If there were ever a period in history to grow old, now is it. Around the world, due mainly to improved health care, people are living healthier, longer lives than ever before. This, coupled with the fact that people are having fewer children, indicates a global trend toward an aging population.1,2
As we enter this golden era, we must give increased attention to elder care to ensure that longevity goes hand-in-hand with good health. Geriatric medicine specializes in the unique needs and conditions prevalent in older populations, such as strokes and dementia. Dentistry can also have a geriatric focus, as we can expect to see an increase in dental caries, periodontal disease, tooth loss, xerostomia, and oral cancer as our patients age.3
Did you know that there are links between poor oral health and strokes and Alzheimer’s disease?4 Also, in a 2017 review paper regarding improving dental health in elderly patients, the connection was made between poor oral health and “low self-esteem, decreased social interactions, malnutrition, dysphagia, and aspiration pneumonia.”5 This is yet another set of physical, psychological, and social conditions that we may not automatically link to dental hygiene.
To ensure complete health into old age, we advocate for an interprofessional approach to geriatric oral health and existing elder care practices, drawing on our combined expertise in the dental and nursing fields. Better oral health not only contributes to overall well-being, but it can also act as a preventive measure for common conditions among elderly patients. Furthermore, other medical conditions may result in compromised oral health.
Quality of life and oral care
A happy, healthy life should be about overall quality rather than the quantity of years. The medical field recognizes this, with increasing government and health organization-led programs engineered toward improving the quality of life for senior citizens.6 Since poor oral health is associated with several dental and nondental conditions, prevention is often the best solution. It stands to reason that by making sure senior citizens are maintaining adequate dental care, we can help protect them against many other medical issues.
In order to thrive, we must have adequate nutrition. There is a body of research testifying to the link between tooth loss or ill-fitting dentures that affects chewing and the taste of food, which can lead to malnutrition.7,8 Not only do more teeth help with nutrition, but with psychological and social health implications, as teeth help with the forming and pronunciation of words, as well as support facial structure and overall appearance.9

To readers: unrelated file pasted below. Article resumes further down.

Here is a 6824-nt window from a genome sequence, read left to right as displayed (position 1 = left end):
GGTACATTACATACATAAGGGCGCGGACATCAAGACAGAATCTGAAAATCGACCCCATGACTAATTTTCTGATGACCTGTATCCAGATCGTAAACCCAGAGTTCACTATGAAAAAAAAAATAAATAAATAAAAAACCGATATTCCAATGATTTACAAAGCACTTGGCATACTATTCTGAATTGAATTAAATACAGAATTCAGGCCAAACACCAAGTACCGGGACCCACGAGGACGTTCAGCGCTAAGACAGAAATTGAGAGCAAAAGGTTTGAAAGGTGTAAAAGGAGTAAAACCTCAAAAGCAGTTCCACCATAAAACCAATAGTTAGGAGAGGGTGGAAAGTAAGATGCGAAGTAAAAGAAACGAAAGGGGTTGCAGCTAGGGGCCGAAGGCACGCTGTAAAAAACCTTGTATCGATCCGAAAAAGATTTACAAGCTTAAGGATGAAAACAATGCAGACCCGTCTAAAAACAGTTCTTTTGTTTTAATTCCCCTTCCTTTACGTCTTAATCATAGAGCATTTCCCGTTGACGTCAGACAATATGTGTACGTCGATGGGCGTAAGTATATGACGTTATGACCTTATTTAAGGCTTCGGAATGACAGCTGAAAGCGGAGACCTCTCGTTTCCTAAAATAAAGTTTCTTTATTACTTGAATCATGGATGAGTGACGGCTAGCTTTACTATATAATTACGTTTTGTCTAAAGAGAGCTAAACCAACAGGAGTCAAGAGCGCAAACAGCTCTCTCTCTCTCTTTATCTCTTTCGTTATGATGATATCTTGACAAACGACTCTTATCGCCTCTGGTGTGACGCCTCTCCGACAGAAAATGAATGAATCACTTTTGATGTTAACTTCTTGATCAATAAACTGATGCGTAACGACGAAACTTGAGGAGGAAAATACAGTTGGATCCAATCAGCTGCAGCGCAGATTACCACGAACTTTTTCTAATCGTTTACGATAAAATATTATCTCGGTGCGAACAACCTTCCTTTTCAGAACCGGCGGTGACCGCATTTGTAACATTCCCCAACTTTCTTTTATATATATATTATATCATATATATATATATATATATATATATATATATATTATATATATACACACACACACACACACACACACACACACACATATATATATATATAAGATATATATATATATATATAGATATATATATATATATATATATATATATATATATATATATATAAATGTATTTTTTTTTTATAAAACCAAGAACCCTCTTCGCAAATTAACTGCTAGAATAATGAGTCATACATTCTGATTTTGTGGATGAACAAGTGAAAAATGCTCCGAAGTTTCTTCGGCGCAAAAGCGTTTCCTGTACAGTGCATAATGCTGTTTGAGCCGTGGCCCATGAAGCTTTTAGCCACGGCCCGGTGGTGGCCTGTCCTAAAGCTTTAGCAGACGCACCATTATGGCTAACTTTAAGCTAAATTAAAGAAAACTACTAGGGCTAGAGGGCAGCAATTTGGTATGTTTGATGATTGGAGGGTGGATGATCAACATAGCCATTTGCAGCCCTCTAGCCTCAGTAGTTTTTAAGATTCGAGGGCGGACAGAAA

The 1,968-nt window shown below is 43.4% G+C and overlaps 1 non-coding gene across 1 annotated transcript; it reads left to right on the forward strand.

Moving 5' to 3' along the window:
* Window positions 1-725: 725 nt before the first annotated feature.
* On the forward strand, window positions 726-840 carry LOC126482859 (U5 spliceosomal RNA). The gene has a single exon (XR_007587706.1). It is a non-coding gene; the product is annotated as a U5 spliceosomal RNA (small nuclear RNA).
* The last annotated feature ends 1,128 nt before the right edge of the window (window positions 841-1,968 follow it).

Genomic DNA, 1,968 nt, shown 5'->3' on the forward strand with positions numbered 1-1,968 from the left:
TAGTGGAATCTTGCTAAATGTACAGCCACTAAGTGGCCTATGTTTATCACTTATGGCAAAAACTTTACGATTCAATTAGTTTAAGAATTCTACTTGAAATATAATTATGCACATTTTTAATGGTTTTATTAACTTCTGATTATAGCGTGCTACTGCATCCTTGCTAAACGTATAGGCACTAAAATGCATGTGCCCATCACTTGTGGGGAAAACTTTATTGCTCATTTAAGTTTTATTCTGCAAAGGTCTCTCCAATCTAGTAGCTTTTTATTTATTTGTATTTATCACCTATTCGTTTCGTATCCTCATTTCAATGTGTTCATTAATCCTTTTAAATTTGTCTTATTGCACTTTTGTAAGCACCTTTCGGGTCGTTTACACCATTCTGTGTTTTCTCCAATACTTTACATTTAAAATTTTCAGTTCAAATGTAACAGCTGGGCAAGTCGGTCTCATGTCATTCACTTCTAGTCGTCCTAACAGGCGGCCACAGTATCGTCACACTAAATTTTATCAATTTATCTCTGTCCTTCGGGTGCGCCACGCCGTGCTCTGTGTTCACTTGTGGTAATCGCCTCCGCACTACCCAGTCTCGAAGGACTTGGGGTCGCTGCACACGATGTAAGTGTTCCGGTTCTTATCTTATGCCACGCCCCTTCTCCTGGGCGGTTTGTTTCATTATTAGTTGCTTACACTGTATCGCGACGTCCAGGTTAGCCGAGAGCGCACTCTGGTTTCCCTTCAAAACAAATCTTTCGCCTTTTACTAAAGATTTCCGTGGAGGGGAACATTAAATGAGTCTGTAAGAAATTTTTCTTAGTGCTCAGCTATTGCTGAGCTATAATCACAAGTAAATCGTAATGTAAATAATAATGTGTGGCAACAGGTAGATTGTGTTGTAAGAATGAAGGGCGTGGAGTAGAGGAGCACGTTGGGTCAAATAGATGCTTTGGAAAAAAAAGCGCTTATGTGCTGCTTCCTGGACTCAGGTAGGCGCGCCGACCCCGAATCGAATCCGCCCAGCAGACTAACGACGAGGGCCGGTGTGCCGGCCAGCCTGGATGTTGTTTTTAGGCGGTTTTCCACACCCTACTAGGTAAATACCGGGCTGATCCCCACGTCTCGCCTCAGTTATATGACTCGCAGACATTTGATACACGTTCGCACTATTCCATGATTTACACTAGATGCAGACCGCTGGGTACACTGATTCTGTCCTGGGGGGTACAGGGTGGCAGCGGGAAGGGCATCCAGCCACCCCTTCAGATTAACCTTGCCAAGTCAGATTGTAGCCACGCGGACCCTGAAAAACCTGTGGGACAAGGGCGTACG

Dry mouth and quality of life
Although there is some conflicting research over how many remaining teeth affect the overall quality of life, studies are in agreement when it comes to xerostomia and quality of life.6 In a 2016 study to evaluate oral health–related quality of life (OHRQoL) across numerous areas that affect older people, the resounding conclusion was dry mouth has the most significant impact on quality of life.6
The most common cause of xerostomia in geriatric patients is polypharmacy. Patients may be taking a number of medications to manage various conditions (in this particular study, participants were taking anywhere from one to 17 different medications). With more than 400 drugs listing xerostomia as a side effect, it is a prevalent issue. Dry mouth can cause problems in both oral tissues and function, including difficulty with chewing, swallowing, speech, and taste, and also increase the chances for dental caries and gingivitis.
What is most striking in the study, however, was the lack of patient knowledge regarding the treatment of xerostomia. Only a handful of study participants used specific medication or toothpaste to target xerostomia; some drank water; and 20% took no measures at all to correct the problem.
Doctors and medical professionals prescribe these medications, yet it is dentists who see their effects on the oral tissues, which can cause a myriad of further physical issues. It’s a vicious cycle between the medical and dental worlds. In these instances, an interprofessional approach could create a world of difference. All it requires is adequate education for patients and caregivers about xerostomia as a side effect of polypharmacy and its potential oral-systemic effects.
Tooth loss, pain, and dementia